Bin Hammam heads the confederation of Asian national football associations and was instrumental in helping his native emirate land the World Cup in 2022. One country that could use his help is China, which trails in the shadows of East Asia’s footballing powerhouses, South Korea and Japan–it ranks 76th in FIFA’s world rankings; the other two are in the top 30–yet the Chinese Football Association (FA) harbors ambitions to host a World Cup.

It is not just a lack of playing success. The country’s professional league has been wracked by a series of match-fixing, illegal gambling and bribery scandals and the FA has had its top administrators cleared out with some put on trial on corruption charges. Matters have reached the point where its main sponsor, Italian tyre manufacturer, Pirelli  (the company makes truck tyres in Shandong), scrapped its three-year contact worth a reported $6.8 million a year a year early just ahead of the opening of the new season last Friday. The league also doesn’t have a national TV coverage. State broadcaster CCTV is said not to be prepared to show games until after the corruption trial of former football association head Nan Yong.

While it is still far too early to prognosticate, should bin Hammam win the FIFA presidency vote on June 1, the most splendid thing he could do for football in China during his term of office might just be to be the FIFA president to announce that China had won the bidding to host the 2026 World Cup. But Chinese football has to do a lot of internal housecleaning first.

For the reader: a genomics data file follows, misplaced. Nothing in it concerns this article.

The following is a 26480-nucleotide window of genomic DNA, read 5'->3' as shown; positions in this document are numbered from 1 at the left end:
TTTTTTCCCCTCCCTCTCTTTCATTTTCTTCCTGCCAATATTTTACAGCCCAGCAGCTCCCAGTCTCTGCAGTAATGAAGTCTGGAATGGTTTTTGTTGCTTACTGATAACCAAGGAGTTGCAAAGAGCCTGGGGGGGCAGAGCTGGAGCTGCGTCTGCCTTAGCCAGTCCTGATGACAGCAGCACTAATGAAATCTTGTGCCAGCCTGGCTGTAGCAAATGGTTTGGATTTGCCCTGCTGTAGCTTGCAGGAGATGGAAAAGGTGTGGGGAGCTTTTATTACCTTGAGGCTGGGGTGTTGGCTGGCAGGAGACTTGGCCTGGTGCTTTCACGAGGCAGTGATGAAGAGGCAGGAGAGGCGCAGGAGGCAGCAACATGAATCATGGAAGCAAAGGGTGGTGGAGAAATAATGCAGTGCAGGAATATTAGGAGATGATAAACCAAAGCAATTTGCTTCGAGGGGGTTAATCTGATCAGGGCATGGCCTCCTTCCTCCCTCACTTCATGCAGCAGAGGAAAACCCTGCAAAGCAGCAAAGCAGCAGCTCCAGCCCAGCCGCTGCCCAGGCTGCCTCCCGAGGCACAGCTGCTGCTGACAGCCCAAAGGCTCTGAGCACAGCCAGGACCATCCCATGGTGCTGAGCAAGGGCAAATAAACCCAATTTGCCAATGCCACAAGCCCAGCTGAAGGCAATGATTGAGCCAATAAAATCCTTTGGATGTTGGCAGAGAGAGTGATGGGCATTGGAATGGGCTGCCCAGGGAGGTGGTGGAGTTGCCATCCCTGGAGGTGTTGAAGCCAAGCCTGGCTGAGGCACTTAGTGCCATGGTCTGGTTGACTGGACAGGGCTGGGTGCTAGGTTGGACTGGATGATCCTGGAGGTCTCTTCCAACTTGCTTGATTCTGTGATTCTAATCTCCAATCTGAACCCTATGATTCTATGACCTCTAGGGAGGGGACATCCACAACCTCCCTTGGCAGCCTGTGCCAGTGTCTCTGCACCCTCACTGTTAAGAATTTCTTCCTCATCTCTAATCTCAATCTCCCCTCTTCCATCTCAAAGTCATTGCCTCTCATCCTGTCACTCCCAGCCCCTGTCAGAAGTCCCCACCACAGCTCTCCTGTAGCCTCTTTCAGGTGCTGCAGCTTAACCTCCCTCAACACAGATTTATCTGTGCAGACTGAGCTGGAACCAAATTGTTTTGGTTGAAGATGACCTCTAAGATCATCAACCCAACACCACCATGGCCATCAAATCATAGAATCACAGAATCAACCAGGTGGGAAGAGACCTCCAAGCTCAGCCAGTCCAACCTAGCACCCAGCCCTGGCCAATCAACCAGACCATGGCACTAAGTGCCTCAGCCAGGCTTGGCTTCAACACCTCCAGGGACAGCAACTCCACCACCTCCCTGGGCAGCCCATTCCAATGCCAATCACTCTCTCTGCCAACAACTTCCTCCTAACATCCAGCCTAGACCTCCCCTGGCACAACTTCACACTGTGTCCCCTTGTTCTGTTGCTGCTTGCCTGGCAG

Update: Another sign of Asia’s growing importance to football and, indeed, all Western professional sports: The Wall Street Journal’s Exchange blog draws a straight line between China and the stake taken by U.S. basketball star LeBron James (the American Yao Ming) in Liverpool, the English Premier League football club sponsored by Hong Kong’s Standard Chartered bank and owned by Fenway Sports Group, American owners of the Boston Red Sox baseball team and which will be marketing James globally as part of their new deal.

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China: Shrinking Power, In Soccer At Least

China may be a growing power in the world of superpowerdom, but in the global game of football, it is a diminishing one, despite its ambition to host a FIFA World Cup. Its national team ranks a lowly 79th in the world and it now has no representation on FIFA’s executive committee (ExCo), the top table of world football’s governing body.

In that it shares the fate of Japan and South Korea, two nations with legitimate claims to be footballing powers. At elections earlier this month, all three failed to win places among the Asian Football Confederation (AFC) representatives to FIFA’s ExCo. Power within the AFC is tilting towards West Asia, symbolized by Qatar winning hosting rights for the 2022 World Cup, the emirate’s Mohamed Bin Hammam being re-elected as the AFC’s president and Jordan’s Prince Ali bin Hussein’s upset defeat of South Korea’s Chung Mong-joon for the FIFA vice-presidency.